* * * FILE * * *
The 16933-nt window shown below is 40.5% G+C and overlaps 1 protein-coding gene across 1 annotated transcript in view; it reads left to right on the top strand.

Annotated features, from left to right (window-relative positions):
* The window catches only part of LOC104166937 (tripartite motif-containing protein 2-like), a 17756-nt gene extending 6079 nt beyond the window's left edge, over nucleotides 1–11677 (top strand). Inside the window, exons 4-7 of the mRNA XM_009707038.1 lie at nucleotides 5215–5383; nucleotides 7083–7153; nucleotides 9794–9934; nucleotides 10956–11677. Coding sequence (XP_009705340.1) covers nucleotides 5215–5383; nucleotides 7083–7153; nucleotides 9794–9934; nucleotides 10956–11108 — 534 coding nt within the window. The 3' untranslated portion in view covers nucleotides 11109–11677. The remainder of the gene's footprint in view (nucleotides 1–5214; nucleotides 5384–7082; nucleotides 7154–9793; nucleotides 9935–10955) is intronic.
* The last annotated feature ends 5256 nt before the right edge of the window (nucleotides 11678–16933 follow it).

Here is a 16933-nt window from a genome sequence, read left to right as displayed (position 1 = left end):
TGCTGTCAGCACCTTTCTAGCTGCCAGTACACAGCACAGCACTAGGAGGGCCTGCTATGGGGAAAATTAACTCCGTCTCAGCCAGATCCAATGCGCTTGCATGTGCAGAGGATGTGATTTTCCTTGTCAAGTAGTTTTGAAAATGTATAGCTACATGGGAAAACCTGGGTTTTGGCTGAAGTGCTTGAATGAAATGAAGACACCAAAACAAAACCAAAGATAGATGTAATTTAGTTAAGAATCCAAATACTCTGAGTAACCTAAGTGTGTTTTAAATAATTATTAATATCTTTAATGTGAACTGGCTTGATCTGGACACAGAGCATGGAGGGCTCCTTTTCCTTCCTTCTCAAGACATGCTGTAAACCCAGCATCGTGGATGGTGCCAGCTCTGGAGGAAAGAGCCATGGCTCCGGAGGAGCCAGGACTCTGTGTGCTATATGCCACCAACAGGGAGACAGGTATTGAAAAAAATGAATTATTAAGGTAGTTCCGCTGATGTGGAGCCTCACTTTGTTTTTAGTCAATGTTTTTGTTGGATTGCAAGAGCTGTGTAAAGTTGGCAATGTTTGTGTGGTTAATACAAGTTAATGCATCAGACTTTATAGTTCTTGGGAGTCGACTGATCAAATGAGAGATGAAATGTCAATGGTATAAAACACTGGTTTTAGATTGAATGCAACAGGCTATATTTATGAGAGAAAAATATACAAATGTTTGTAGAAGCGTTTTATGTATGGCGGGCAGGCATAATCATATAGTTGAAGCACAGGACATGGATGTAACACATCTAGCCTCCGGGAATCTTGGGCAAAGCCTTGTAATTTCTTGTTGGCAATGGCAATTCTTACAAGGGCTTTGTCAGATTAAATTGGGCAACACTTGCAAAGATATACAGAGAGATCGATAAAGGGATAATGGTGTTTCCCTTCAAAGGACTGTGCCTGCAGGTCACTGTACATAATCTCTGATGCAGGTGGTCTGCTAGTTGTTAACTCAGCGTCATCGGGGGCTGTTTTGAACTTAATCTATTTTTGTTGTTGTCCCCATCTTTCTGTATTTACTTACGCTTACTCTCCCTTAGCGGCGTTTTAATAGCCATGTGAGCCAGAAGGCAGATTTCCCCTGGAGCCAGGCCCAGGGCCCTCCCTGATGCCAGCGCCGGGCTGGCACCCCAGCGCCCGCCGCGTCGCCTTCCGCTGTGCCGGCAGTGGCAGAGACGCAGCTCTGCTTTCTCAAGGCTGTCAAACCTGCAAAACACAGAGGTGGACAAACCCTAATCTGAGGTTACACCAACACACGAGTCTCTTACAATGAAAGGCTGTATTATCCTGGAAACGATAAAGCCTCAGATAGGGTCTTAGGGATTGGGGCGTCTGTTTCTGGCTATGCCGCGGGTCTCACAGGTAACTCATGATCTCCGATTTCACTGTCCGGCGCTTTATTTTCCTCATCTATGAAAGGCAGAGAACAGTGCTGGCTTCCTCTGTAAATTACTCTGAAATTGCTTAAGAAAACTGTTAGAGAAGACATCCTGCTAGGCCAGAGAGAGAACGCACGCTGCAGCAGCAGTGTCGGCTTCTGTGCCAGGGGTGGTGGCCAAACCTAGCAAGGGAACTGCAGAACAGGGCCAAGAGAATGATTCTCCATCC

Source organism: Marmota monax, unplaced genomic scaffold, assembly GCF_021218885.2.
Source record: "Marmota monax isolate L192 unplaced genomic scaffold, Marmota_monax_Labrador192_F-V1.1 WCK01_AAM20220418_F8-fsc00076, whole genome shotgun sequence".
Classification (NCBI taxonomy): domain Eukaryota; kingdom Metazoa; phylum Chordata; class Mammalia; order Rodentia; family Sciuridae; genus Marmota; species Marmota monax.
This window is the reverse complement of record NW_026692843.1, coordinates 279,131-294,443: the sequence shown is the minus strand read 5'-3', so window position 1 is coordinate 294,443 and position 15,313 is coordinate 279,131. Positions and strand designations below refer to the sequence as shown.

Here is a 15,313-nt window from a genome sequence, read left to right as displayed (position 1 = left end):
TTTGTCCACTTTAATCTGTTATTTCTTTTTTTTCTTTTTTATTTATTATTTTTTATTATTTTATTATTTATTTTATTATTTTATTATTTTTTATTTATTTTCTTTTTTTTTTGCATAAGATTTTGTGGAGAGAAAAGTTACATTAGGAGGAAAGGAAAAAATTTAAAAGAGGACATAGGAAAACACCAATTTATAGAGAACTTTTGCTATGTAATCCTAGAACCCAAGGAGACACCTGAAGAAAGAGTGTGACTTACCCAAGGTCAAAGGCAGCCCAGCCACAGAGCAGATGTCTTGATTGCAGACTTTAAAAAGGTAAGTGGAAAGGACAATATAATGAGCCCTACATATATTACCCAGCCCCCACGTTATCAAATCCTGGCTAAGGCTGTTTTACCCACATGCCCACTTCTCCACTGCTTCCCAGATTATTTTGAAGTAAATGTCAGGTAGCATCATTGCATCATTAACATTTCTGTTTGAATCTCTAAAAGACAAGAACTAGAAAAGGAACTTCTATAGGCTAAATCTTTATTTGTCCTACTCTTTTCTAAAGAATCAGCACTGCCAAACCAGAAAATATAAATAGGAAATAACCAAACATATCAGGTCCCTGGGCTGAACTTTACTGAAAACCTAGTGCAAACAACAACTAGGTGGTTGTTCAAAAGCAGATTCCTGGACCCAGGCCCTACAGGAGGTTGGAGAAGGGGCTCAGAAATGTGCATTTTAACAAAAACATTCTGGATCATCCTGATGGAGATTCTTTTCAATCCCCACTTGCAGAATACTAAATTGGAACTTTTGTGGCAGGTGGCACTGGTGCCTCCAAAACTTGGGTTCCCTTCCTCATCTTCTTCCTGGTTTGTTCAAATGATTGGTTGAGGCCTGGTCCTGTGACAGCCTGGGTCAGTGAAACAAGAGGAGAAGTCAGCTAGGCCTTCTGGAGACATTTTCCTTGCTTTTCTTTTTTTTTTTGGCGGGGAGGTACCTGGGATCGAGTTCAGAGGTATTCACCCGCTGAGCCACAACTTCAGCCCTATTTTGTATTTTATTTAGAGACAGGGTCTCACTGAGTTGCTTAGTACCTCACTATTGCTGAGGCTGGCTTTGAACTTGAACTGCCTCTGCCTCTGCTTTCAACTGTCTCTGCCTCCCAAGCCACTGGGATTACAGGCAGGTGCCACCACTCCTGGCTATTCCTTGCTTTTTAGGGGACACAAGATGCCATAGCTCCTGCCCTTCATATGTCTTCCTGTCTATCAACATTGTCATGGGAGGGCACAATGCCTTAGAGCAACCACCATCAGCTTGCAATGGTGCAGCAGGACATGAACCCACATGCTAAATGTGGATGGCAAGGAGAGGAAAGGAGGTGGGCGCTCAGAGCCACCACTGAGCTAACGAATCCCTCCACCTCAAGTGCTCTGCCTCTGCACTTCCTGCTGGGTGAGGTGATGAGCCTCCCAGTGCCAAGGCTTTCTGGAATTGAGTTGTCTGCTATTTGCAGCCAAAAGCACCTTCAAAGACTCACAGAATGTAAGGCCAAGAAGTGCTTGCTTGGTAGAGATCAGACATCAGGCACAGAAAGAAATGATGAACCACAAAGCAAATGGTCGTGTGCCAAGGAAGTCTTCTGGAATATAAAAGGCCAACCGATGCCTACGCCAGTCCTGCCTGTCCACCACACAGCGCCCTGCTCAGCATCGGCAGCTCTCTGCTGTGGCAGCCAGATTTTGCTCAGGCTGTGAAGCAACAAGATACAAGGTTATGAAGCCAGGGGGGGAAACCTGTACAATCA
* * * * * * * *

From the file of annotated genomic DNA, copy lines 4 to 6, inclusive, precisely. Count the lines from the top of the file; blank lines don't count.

* The last annotated feature ends 5256 nt before the right edge of the window (nucleotides 11678–16933 follow it).

Here is a 16933-nt window from a genome sequence, read left to right as displayed (position 1 = left end):
TGCTGTCAGCACCTTTCTAGCTGCCAGTACACAGCACAGCACTAGGAGGGCCTGCTATGGGGAAAATTAACTCCGTCTCAGCCAGATCCAATGCGCTTGCATGTGCAGAGGATGTGATTTTCCTTGTCAAGTAGTTTTGAAAATGTATAGCTACATGGGAAAACCTGGGTTTTGGCTGAAGTGCTTGAATGAAATGAAGACACCAAAACAAAACCAAAGATAGATGTAATTTAGTTAAGAATCCAAATACTCTGAGTAACCTAAGTGTGTTTTAAATAATTATTAATATCTTTAATGTGAACTGGCTTGATCTGGACACAGAGCATGGAGGGCTCCTTTTCCTTCCTTCTCAAGACATGCTGTAAACCCAGCATCGTGGATGGTGCCAGCTCTGGAGGAAAGAGCCATGGCTCCGGAGGAGCCAGGACTCTGTGTGCTATATGCCACCAACAGGGAGACAGGTATTGAAAAAAATGAATTATTAAGGTAGTTCCGCTGATGTGGAGCCTCACTTTGTTTTTAGTCAATGTTTTTGTTGGATTGCAAGAGCTGTGTAAAGTTGGCAATGTTTGTGTGGTTAATACAAGTTAATGCATCAGACTTTATAGTTCTTGGGAGTCGACTGATCAAATGAGAGATGAAATGTCAATGGTATAAAACACTGGTTTTAGATTGAATGCAACAGGCTATATTTATGAGAGAAAAATATACAAATGTTTGTAGAAGCGTTTTATGTATGGCGGGCAGGCATAATCATATAGTTGAAGCACAGGACATGGATGTAACACATCTAGCCTCCGGGAATCTTGGGCAAAGCCTTGTAATTTCTTGTTGGCAATGGCAATTCTTACAAGGGCTTTGTCAGATTAAATTGGGCAACACTTGCAAAGATATACAGAGAGATCGATAAAGGGATAATGGTGTTTCCCTTCAAAGGACTGTGCCTGCAGGTCACTGTACATAATCTCTGATGCAGGTGGTCTGCTAGTTGTTAACTCAGCGTCATCGGGGGCTGTTTTGAACTTAATCTATTTTTGTTGTTGTCCCCATCTTTCTGTATTTACTTACGCTTACTCTCCCTTAGCGGCGTTTTAATAGCCATGTGAGCCAGAAGGCAGATTTCCCCTGGAGCCAGGCCCAGGGCCCTCCCTGATGCCAGCGCCGGGCTGGCACCCCAGCGCCCGCCGCGTCGCCTTCCGCTGTGCCGGCAGTGGCAGAGACGCAGCTCTGCTTTCTCAAGGCTGTCAAACCTGCAAAACACAGAGGTGGACAAACCCTAATCTGAGGTTACACCAACACACGAGTCTCTTACAATGAAAGGCTGTATTATCCTGGAAACGATAAAGCCTCAGATAGGGTCTTAGGGATTGGGGCGTCTGTTTCTGGCTATGCCGCGGGTCTCACAGGTAACTCATGATCTCCGATTTCACTGTCCGGCGCTTTATTTTCCTCATCTATGAAAGGCAGAGAACAGTGCTGGCTTCCTCTGTAAATTACTCTGAAATTGCTTAAGAAAACTGTTAGAGAAGACATCCTGCTAGGCCAGAGAGAGAACGCACGCTGCAGCAGCAGTGTCGGCTTCTGTGCCAGGGGTGGTGGCCAAACCTAGCAAGGGAACTGCAGAACAGGGCCAAGAGAATGATTCTCCATCC